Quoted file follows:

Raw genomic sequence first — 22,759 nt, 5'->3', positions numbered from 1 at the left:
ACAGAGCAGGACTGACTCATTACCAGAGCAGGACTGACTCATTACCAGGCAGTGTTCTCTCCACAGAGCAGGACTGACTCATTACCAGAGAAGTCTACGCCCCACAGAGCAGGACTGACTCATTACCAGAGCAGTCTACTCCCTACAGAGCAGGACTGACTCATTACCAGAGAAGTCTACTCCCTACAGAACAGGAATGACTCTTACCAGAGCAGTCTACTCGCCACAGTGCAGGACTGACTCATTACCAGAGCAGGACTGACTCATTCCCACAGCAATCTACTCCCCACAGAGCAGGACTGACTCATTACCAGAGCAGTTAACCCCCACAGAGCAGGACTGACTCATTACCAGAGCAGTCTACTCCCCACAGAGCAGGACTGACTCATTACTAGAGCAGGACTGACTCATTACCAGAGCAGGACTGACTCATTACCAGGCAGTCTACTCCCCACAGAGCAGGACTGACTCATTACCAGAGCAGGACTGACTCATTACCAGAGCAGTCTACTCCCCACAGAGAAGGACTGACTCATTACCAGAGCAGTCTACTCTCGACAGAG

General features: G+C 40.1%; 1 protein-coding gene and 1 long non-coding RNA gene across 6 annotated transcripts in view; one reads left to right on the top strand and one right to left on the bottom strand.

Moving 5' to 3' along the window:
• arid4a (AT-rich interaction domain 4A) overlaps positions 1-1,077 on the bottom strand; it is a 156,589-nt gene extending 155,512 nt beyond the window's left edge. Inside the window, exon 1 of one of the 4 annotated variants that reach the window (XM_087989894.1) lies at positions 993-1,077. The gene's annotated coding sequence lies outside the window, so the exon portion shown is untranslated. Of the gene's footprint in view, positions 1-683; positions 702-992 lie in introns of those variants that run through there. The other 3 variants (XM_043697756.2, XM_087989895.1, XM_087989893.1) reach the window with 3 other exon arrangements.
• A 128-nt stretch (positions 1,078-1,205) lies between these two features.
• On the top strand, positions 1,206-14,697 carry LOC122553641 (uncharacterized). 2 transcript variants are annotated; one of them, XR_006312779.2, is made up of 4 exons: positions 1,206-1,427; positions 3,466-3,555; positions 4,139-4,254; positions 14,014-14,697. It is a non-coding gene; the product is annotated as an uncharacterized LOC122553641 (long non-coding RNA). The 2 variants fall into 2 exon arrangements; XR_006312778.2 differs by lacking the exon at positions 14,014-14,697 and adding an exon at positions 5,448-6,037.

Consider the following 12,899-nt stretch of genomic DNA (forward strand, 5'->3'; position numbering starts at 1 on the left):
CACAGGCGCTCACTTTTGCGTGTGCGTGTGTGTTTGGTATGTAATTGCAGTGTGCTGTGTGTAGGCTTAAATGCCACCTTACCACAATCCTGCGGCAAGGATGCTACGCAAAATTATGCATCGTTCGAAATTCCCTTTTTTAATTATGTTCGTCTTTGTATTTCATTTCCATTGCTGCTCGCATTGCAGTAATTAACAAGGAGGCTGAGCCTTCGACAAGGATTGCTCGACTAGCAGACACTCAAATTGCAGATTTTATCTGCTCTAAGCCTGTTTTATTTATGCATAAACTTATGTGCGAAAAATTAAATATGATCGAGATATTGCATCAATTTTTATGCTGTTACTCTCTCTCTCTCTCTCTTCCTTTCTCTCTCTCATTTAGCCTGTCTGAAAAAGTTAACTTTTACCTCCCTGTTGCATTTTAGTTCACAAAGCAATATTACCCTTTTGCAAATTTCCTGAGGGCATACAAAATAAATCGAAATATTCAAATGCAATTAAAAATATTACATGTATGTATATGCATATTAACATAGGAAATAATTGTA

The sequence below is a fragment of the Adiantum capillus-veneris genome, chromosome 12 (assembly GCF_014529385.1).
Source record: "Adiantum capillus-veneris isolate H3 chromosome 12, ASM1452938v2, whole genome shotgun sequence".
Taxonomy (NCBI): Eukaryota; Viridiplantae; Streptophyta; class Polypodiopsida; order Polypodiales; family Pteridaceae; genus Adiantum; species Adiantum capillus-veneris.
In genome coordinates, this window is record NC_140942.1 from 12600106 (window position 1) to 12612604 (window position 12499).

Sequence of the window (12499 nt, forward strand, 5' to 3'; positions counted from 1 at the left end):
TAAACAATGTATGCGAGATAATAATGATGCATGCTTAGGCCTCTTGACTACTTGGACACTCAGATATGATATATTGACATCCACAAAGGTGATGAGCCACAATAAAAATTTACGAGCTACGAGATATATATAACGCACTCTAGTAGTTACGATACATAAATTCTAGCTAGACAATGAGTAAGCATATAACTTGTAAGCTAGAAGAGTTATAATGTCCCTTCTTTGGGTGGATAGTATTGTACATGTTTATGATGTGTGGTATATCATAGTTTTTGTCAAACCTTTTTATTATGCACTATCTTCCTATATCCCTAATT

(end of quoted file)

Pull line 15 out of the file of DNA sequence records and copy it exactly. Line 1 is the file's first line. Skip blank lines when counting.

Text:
TAAACAATGTATGCGAGATAATAATGATGCATGCTTAGGCCTCTTGACTACTTGGACACTCAGATATGATATATTGACATCCACAAAGGTGATGAGCCACAATAAAAATTTACGAGCTACGAGATATATATAACGCACTCTAGTAGTTACGATACATAAATTCTAGCTAGACAATGAGTAAGCATATAACTTGTAAGCTAGAAGAGTTATAATGTCCCTTCTTTGGGTGGATAGTATTGTACATGTTTATGATGTGTGGTATATCATAGTTTTTGTCAAACCTTTTTATTATGCACTATCTTCCTATATCCCTAATT